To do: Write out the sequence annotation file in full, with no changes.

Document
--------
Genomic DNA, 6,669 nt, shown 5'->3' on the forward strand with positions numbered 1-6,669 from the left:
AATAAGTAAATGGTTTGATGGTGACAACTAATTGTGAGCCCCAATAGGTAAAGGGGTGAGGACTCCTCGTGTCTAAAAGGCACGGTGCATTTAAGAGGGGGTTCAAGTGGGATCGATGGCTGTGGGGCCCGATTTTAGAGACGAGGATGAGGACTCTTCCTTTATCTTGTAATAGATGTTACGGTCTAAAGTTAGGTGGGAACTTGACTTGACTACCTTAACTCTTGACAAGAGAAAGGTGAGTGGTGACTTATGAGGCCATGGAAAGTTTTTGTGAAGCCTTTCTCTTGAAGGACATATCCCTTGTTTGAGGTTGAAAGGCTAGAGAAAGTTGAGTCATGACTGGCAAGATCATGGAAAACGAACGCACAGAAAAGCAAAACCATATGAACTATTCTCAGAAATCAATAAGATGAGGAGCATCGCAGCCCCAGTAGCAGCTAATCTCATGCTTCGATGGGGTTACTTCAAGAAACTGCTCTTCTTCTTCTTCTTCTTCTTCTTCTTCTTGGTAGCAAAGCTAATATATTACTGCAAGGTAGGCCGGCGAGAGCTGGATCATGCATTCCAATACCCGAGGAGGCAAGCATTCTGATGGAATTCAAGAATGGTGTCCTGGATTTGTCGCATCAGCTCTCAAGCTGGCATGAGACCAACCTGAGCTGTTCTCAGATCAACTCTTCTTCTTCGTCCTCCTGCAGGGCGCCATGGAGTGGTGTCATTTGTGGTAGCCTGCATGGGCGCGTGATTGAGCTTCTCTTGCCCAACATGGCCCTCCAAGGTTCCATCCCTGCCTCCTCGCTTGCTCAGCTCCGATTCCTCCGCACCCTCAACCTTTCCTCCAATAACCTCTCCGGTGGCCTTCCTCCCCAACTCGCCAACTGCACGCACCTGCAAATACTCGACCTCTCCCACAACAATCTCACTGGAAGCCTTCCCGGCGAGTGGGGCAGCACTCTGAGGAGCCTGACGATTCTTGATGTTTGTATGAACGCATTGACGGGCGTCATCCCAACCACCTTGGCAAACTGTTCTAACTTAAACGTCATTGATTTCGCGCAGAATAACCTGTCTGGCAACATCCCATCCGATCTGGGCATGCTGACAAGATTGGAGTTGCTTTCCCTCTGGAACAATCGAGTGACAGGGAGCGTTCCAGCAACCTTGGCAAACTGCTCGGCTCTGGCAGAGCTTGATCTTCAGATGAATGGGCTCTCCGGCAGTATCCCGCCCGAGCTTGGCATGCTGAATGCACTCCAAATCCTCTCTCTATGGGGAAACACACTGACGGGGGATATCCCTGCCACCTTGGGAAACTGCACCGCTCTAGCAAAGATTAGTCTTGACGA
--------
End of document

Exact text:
Genomic DNA, 6,669 nt, shown 5'->3' on the forward strand with positions numbered 1-6,669 from the left:
AATAAGTAAATGGTTTGATGGTGACAACTAATTGTGAGCCCCAATAGGTAAAGGGGTGAGGACTCCTCGTGTCTAAAAGGCACGGTGCATTTAAGAGGGGGTTCAAGTGGGATCGATGGCTGTGGGGCCCGATTTTAGAGACGAGGATGAGGACTCTTCCTTTATCTTGTAATAGATGTTACGGTCTAAAGTTAGGTGGGAACTTGACTTGACTACCTTAACTCTTGACAAGAGAAAGGTGAGTGGTGACTTATGAGGCCATGGAAAGTTTTTGTGAAGCCTTTCTCTTGAAGGACATATCCCTTGTTTGAGGTTGAAAGGCTAGAGAAAGTTGAGTCATGACTGGCAAGATCATGGAAAACGAACGCACAGAAAAGCAAAACCATATGAACTATTCTCAGAAATCAATAAGATGAGGAGCATCGCAGCCCCAGTAGCAGCTAATCTCATGCTTCGATGGGGTTACTTCAAGAAACTGCTCTTCTTCTTCTTCTTCTTCTTCTTCTTCTTGGTAGCAAAGCTAATATATTACTGCAAGGTAGGCCGGCGAGAGCTGGATCATGCATTCCAATACCCGAGGAGGCAAGCATTCTGATGGAATTCAAGAATGGTGTCCTGGATTTGTCGCATCAGCTCTCAAGCTGGCATGAGACCAACCTGAGCTGTTCTCAGATCAACTCTTCTTCTTCGTCCTCCTGCAGGGCGCCATGGAGTGGTGTCATTTGTGGTAGCCTGCATGGGCGCGTGATTGAGCTTCTCTTGCCCAACATGGCCCTCCAAGGTTCCATCCCTGCCTCCTCGCTTGCTCAGCTCCGATTCCTCCGCACCCTCAACCTTTCCTCCAATAACCTCTCCGGTGGCCTTCCTCCCCAACTCGCCAACTGCACGCACCTGCAAATACTCGACCTCTCCCACAACAATCTCACTGGAAGCCTTCCCGGCGAGTGGGGCAGCACTCTGAGGAGCCTGACGATTCTTGATGTTTGTATGAACGCATTGACGGGCGTCATCCCAACCACCTTGGCAAACTGTTCTAACTTAAACGTCATTGATTTCGCGCAGAATAACCTGTCTGGCAACATCCCATCCGATCTGGGCATGCTGACAAGATTGGAGTTGCTTTCCCTCTGGAACAATCGAGTGACAGGGAGCGTTCCAGCAACCTTGGCAAACTGCTCGGCTCTGGCAGAGCTTGATCTTCAGATGAATGGGCTCTCCGGCAGTATCCCGCCCGAGCTTGGCATGCTGAATGCACTCCAAATCCTCTCTCTATGGGGAAACACACTGACGGGGGATATCCCTGCCACCTTGGGAAACTGCACCGCTCTAGCAAAGATTAGTCTTGACGA